These following factors have a magnificent effect on the individual health. These are, behavioural risk factors the most known risk factors for many chronic conditions which are often a major focus for prevention strategies and interventions, some examples include smoking, poor diet and nutrition, consuming alcohol without limit, physical inactivity and/or cognitive inactivity. Another factor is Biomedical risk factors, these are related to the condition, which state or function of the body that leads to the development of chronic conditions. These effects of a single biomedical risk factor can be increased rapidly when additional biomedical risk factors or behavioural risk factors are both present, examples of this include high blood pressure, high blood cholesterol, overweight or obesity, impaired glucose tolerance, stress, mental illness, trauma, or illness (communicable disease). Other factors are non-modifiable risk factors which include individual physical and psychological components, examples include age, sex, genetics or intergenerational influences. More factors that affect an individual’s health are physical environment determinates, these contain both the natural and built environment, these can impact on health in a subtle or obvious state, these can be short term or long term, some examples include UV exposure, air pollution, urban environment, or geographical location. Social and economic determinants, very difficult to control for an individual but can influence the way in which people live their lives. Some examples of these include beliefs, customs and culture, education and employment status. (“Department of Health | National Strategic Framework for Chronic Conditions”, 2018)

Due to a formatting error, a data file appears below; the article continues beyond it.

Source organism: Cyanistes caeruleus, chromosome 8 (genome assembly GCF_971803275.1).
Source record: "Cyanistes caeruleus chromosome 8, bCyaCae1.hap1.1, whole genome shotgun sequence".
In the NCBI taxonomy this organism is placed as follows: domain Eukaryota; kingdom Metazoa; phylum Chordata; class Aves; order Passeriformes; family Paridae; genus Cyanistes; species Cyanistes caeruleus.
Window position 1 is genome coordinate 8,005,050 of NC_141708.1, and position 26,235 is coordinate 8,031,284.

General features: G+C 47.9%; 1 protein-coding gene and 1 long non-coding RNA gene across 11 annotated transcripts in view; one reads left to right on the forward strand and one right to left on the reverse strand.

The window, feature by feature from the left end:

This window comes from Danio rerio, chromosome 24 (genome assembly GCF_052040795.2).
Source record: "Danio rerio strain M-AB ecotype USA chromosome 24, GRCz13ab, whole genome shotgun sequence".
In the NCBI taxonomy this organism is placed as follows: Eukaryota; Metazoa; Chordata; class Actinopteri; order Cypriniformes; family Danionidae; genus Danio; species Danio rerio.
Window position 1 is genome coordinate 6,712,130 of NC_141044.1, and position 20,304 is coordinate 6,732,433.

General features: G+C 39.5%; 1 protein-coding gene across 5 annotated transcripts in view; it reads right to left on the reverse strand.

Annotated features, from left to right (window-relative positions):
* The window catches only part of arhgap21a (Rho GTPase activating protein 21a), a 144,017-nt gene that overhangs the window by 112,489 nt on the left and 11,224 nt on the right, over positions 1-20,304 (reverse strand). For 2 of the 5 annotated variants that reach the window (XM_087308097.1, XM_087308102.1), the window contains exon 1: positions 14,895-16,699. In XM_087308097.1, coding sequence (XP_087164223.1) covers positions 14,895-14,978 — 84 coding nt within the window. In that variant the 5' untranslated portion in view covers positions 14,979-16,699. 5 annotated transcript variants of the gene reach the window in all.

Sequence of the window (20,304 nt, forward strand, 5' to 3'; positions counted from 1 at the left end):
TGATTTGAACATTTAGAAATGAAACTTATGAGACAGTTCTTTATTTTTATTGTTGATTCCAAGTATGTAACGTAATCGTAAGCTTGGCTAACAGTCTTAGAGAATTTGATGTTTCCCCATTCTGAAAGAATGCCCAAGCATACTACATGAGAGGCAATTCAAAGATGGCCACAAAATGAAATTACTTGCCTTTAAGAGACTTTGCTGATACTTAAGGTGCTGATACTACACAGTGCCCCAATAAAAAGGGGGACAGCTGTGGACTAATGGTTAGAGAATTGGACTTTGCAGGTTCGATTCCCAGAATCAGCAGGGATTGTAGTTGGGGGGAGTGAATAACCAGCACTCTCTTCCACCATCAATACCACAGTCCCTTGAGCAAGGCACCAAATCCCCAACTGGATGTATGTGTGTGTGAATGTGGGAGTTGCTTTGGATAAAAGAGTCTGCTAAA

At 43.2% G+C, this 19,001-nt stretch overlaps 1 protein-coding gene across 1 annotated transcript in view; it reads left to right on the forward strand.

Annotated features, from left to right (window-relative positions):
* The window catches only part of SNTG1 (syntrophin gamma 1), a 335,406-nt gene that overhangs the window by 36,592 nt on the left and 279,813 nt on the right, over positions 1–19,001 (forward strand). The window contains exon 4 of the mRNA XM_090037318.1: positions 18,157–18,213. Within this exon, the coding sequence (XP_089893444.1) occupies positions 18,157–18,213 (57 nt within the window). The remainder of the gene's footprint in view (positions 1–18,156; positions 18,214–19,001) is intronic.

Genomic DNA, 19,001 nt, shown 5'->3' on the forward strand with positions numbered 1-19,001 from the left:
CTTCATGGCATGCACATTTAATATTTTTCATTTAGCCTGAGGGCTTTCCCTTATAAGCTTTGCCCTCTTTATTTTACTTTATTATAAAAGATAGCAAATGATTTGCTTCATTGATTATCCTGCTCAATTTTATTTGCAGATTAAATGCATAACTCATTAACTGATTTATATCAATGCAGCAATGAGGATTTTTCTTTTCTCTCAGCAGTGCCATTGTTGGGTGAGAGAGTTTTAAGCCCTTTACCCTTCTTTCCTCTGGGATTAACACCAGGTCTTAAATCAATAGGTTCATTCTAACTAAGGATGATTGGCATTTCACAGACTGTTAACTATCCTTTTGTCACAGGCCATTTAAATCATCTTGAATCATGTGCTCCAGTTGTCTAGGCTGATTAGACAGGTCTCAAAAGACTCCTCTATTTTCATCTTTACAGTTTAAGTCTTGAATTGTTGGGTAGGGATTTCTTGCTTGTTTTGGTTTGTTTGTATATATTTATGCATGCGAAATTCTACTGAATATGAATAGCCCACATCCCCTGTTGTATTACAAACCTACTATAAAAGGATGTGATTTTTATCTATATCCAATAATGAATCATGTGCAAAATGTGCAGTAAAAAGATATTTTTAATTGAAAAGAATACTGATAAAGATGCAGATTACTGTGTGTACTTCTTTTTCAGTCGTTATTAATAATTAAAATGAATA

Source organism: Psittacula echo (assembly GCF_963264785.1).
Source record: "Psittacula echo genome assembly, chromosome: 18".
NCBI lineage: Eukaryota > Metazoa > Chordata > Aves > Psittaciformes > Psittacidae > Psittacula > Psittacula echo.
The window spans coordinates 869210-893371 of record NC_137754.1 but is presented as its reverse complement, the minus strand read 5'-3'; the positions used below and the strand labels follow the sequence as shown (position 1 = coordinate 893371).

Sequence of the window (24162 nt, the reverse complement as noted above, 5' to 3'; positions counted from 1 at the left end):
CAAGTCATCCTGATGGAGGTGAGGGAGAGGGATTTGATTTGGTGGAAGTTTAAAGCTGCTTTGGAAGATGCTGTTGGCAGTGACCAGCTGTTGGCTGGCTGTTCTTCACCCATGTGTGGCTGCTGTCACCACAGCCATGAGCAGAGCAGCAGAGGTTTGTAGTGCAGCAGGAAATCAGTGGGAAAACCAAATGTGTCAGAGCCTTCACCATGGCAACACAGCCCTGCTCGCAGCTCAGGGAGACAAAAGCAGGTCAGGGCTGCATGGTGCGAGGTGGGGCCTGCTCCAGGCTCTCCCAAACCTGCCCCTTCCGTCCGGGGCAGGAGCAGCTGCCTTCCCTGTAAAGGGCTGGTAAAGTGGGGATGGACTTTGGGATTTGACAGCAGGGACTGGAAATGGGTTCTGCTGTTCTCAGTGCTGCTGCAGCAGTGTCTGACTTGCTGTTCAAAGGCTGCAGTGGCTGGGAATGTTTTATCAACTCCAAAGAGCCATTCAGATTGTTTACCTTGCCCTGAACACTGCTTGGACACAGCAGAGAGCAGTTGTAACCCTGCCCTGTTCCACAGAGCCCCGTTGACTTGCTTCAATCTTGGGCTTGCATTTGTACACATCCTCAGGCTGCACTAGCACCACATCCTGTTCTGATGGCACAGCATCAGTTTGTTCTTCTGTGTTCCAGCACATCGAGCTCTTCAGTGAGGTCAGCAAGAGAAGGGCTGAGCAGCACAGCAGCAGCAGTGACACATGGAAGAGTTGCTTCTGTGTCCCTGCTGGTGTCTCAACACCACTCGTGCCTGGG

When a person is affected by a chronic disease, they may have more than just one which can affect many areas of the body and the mind. Conditions such as obesity and depression can affect a person in a way that they can be isolated from the rest of the community as this is how an individual feel. These issues also target an individual emotionally as the individual realises that these chronic diseases have limited them in enjoying family time, going put in the public, doing their everyday simple tasks. They will become more aware of what other issues such as COPD, cancer etc can do to their health and limit them in many normal day to day routines, All this hinders one’s mindset and emotional health as they are identified internally and societally as an outsider.

Chronic illness is having a very large impact on an individual’s life and the burden of the illness leads to depression and a real struggle for the person suffering from it.  Chronic condition is on the increase at an alarming rate here in Australia. By 2020 it is believed that Chronic conditions including injuries and mental illnesses will be the cause of the 78% healthcare issues in the developed countries. All chronic conditions require some degree of care management, as these conditions will not be eliminated permanently. This is a major worldwide challenge this century, Australia requires its healthcare leaders to alter the course by making decisions that will be in favour of positive changes in the healthcare system to aid in this situation. There are effective strategies already in the healthcare line to decrease the negative effect that this condition is having on our country but requires more research into this topic.  Also, as a nation we can educate the patients in regard to their disease and give them strength to be able to stay positive and put this positivity back into their lives so that they can once again live a full-fledged life without the fear of the disease. We need to have a population-based approach to this issue involving the individuals, communities and the total population in order to develop strategies to make the whole community become more aware of the impacts it can have on an individual and to have a positive attitude so that individuals suffering from the chronic illnesses have a positive mood which will assist in decreasing the depression, mental disorders and anxiety.